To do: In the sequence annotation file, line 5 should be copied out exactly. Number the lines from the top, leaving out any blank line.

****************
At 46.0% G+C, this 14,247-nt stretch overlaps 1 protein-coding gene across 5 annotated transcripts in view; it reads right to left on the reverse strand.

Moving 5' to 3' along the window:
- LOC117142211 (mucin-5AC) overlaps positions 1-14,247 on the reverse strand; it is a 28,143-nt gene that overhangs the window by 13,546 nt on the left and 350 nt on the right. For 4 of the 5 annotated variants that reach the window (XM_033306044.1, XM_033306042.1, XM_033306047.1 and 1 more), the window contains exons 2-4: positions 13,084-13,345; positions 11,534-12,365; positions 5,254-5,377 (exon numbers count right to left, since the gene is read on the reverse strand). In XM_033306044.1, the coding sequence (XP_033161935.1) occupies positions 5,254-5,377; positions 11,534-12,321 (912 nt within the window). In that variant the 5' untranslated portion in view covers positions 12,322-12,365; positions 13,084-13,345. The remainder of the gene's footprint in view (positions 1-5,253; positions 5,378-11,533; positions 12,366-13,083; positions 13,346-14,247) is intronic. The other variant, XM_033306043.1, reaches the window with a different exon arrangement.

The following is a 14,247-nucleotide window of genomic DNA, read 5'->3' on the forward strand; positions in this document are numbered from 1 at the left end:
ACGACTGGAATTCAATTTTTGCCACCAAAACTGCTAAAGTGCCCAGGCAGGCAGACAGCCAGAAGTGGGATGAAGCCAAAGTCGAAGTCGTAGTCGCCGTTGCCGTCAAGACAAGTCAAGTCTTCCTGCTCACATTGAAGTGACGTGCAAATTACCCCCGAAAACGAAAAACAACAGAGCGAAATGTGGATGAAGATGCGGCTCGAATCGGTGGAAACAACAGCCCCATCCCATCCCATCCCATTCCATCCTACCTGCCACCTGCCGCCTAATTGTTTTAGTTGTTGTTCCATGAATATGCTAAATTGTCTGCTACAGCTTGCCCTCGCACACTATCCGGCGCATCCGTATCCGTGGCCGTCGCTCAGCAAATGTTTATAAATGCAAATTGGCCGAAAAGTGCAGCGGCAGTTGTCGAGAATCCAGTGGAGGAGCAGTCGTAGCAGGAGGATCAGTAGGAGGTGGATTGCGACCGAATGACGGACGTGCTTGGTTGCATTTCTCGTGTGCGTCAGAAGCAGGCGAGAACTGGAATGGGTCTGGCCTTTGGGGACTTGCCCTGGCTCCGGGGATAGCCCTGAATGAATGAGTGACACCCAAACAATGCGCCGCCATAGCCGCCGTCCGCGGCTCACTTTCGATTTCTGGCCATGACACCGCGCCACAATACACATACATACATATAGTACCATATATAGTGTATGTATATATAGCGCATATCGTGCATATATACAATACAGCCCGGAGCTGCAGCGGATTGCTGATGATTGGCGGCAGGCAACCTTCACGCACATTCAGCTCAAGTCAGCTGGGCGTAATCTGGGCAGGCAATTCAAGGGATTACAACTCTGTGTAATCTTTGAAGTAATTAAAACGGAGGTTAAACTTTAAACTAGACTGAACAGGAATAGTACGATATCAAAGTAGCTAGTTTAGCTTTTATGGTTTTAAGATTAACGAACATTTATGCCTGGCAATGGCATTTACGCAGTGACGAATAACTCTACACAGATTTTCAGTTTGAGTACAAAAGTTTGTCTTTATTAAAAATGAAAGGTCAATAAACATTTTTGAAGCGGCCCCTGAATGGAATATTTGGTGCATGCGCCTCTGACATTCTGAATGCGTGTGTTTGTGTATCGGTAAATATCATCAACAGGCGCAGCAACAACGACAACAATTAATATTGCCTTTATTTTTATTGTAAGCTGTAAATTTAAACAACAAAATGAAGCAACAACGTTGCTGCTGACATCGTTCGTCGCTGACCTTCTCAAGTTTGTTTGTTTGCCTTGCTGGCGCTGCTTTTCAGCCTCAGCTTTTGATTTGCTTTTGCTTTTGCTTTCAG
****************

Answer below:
ACGACTGGAATTCAATTTTTGCCACCAAAACTGCTAAAGTGCCCAGGCAGGCAGACAGCCAGAAGTGGGATGAAGCCAAAGTCGAAGTCGTAGTCGCCGTTGCCGTCAAGACAAGTCAAGTCTTCCTGCTCACATTGAAGTGACGTGCAAATTACCCCCGAAAACGAAAAACAACAGAGCGAAATGTGGATGAAGATGCGGCTCGAATCGGTGGAAACAACAGCCCCATCCCATCCCATCCCATTCCATCCTACCTGCCACCTGCCGCCTAATTGTTTTAGTTGTTGTTCCATGAATATGCTAAATTGTCTGCTACAGCTTGCCCTCGCACACTATCCGGCGCATCCGTATCCGTGGCCGTCGCTCAGCAAATGTTTATAAATGCAAATTGGCCGAAAAGTGCAGCGGCAGTTGTCGAGAATCCAGTGGAGGAGCAGTCGTAGCAGGAGGATCAGTAGGAGGTGGATTGCGACCGAATGACGGACGTGCTTGGTTGCATTTCTCGTGTGCGTCAGAAGCAGGCGAGAACTGGAATGGGTCTGGCCTTTGGGGACTTGCCCTGGCTCCGGGGATAGCCCTGAATGAATGAGTGACACCCAAACAATGCGCCGCCATAGCCGCCGTCCGCGGCTCACTTTCGATTTCTGGCCATGACACCGCGCCACAATACACATACATACATATAGTACCATATATAGTGTATGTATATATAGCGCATATCGTGCATATATACAATACAGCCCGGAGCTGCAGCGGATTGCTGATGATTGGCGGCAGGCAACCTTCACGCACATTCAGCTCAAGTCAGCTGGGCGTAATCTGGGCAGGCAATTCAAGGGATTACAACTCTGTGTAATCTTTGAAGTAATTAAAACGGAGGTTAAACTTTAAACTAGACTGAACAGGAATAGTACGATATCAAAGTAGCTAGTTTAGCTTTTATGGTTTTAAGATTAACGAACATTTATGCCTGGCAATGGCATTTACGCAGTGACGAATAACTCTACACAGATTTTCAGTTTGAGTACAAAAGTTTGTCTTTATTAAAAATGAAAGGTCAATAAACATTTTTGAAGCGGCCCCTGAATGGAATATTTGGTGCATGCGCCTCTGACATTCTGAATGCGTGTGTTTGTGTATCGGTAAATATCATCAACAGGCGCAGCAACAACGACAACAATTAATATTGCCTTTATTTTTATTGTAAGCTGTAAATTTAAACAACAAAATGAAGCAACAACGTTGCTGCTGACATCGTTCGTCGCTGACCTTCTCAAGTTTGTTTGTTTGCCTTGCTGGCGCTGCTTTTCAGCCTCAGCTTTTGATTTGCTTTTGCTTTTGCTTTCAG